John Milton: Classical Learning and the Progress of Virtue
The Puritan poet John Milton is most famous for his massive theological epic Paradise Lost. He was also known as perhaps the greatest genius of the English Renaissancepossibly the best-educated man of his dayand also a major theorist of classical learning for Christians. The man who wrote the seminal words "The end then of Learning is to repair the ruines of our first Parents by regaining to know God aright, and out of that knowledge to love him, to imitate him, to be like him . . . (Of Education, 1644) argues across all his voluminous writings that the purpose of education is soul work for virtue as opposed to information gathering for profit.
In this book, Milton scholar Professor Grant Horner from The Master's College examines the poet's powerful vision of a Christian and classical education. Trained at Duke University by Stanley Fish, the world's most influential Miltonist, Horner approaches the text as a Christian educator himself, bringing the complex seventeenth-century texts into modern light for practical application. Addressing questions such as how to handle pagan texts, how to develop a theology of aesthetics, and why we must grapple with the relationship between pagan wisdom and scripture, this book will serve as a thorough and readable introduction to the complex thought of one of the Puritan intellectual giants.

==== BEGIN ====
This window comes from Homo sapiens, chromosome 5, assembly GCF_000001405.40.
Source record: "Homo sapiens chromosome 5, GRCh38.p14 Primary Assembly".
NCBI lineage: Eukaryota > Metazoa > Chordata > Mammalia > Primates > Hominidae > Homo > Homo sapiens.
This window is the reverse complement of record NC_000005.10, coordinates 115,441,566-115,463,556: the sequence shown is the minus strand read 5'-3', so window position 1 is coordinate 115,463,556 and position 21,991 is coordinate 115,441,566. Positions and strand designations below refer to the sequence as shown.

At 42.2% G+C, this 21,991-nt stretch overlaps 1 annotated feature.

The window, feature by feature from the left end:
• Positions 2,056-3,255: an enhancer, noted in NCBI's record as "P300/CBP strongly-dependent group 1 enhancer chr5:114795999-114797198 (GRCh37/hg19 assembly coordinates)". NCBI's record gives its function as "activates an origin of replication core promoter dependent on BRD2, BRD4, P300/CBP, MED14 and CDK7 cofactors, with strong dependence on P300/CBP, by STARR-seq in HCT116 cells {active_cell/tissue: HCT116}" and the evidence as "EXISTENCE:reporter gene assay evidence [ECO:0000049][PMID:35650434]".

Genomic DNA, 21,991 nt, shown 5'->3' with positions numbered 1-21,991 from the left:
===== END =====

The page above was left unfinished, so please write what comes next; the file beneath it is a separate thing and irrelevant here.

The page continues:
This series from Classical Academic Press delves into the lives of three individuals who have influenced modern culture and Christianity. Plato, John Milton, and C. S. Lewis have each inspired society in many ways. This biographical series, however, hones in on understanding each of their views on education. Each book elaborates on one man's life and the influences which shaped his educational views. Then the authors discuss the individual's particular views on education. The final portion of each book conveys ways in which modern educators can benefit from each man's educational philosophy. Includes a bibliography, annotated bibliography (for some authors), discussion questions and a few lined pages for personal notes. 5.5" x 8.5", approx. 65 pp, sc. ~ Ruth